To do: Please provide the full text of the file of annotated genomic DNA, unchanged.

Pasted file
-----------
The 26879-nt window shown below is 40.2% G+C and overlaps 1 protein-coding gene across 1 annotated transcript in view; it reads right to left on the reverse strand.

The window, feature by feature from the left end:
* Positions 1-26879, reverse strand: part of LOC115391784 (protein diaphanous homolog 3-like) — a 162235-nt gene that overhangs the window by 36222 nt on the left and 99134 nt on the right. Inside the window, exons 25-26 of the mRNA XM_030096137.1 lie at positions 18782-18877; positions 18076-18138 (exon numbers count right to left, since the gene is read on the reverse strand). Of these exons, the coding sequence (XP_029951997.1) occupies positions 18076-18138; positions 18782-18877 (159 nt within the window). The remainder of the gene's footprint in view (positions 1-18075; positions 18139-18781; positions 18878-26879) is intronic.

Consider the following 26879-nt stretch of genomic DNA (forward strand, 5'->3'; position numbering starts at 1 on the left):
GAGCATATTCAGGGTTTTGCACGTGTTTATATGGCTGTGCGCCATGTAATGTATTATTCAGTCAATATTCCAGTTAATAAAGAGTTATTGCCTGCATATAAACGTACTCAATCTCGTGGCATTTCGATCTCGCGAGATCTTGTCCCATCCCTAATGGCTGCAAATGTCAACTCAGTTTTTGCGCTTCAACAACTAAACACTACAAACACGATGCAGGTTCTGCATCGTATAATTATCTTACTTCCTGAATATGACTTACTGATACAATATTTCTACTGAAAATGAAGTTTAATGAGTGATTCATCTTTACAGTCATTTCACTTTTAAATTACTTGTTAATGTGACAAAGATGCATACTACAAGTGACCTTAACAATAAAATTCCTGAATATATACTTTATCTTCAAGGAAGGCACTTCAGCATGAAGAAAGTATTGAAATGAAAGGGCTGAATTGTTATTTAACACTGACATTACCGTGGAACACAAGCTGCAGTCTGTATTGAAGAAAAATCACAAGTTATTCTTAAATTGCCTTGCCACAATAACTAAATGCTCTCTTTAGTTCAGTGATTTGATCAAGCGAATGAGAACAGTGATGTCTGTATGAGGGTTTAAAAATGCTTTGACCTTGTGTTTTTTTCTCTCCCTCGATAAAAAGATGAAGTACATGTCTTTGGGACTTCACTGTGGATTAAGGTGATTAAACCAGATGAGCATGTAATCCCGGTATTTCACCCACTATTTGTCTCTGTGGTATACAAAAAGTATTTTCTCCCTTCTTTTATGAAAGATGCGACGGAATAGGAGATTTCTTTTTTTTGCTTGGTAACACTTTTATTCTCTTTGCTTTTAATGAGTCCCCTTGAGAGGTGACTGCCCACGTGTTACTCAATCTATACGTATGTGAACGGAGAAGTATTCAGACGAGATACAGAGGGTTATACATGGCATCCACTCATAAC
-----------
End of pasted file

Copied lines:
The 26879-nt window shown below is 40.2% G+C and overlaps 1 protein-coding gene across 1 annotated transcript in view; it reads right to left on the reverse strand.

The window, feature by feature from the left end:
* Positions 1-26879, reverse strand: part of LOC115391784 (protein diaphanous homolog 3-like) — a 162235-nt gene that overhangs the window by 36222 nt on the left and 99134 nt on the right. Inside the window, exons 25-26 of the mRNA XM_030096137.1 lie at positions 18782-18877; positions 18076-18138 (exon numbers count right to left, since the gene is read on the reverse strand). Of these exons, the coding sequence (XP_029951997.1) occupies positions 18076-18138; positions 18782-18877 (159 nt within the window). The remainder of the gene's footprint in view (positions 1-18075; positions 18139-18781; positions 18878-26879) is intronic.

Consider the following 26879-nt stretch of genomic DNA (forward strand, 5'->3'; position numbering starts at 1 on the left):
GAGCATATTCAGGGTTTTGCACGTGTTTATATGGCTGTGCGCCATGTAATGTATTATTCAGTCAATATTCCAGTTAATAAAGAGTTATTGCCTGCATATAAACGTACTCAATCTCGTGGCATTTCGATCTCGCGAGATCTTGTCCCATCCCTAATGGCTGCAAATGTCAACTCAGTTTTTGCGCTTCAACAACTAAACACTACAAACACGATGCAGGTTCTGCATCGTATAATTATCTTACTTCCTGAATATGACTTACTGATACAATATTTCTACTGAAAATGAAGTTTAATGAGTGATTCATCTTTACAGTCATTTCACTTTTAAATTACTTGTTAATGTGACAAAGATGCATACTACAAGTGACCTTAACAATAAAATTCCTGAATATATACTTTATCTTCAAGGAAGGCACTTCAGCATGAAGAAAGTATTGAAATGAAAGGGCTGAATTGTTATTTAACACTGACATTACCGTGGAACACAAGCTGCAGTCTGTATTGAAGAAAAATCACAAGTTATTCTTAAATTGCCTTGCCACAATAACTAAATGCTCTCTTTAGTTCAGTGATTTGATCAAGCGAATGAGAACAGTGATGTCTGTATGAGGGTTTAAAAATGCTTTGACCTTGTGTTTTTTTCTCTCCCTCGATAAAAAGATGAAGTACATGTCTTTGGGACTTCACTGTGGATTAAGGTGATTAAACCAGATGAGCATGTAATCCCGGTATTTCACCCACTATTTGTCTCTGTGGTATACAAAAAGTATTTTCTCCCTTCTTTTATGAAAGATGCGACGGAATAGGAGATTTCTTTTTTTTGCTTGGTAACACTTTTATTCTCTTTGCTTTTAATGAGTCCCCTTGAGAGGTGACTGCCCACGTGTTACTCAATCTATACGTATGTGAACGGAGAAGTATTCAGACGAGATACAGAGGGTTATACATGGCATCCACTCATAAC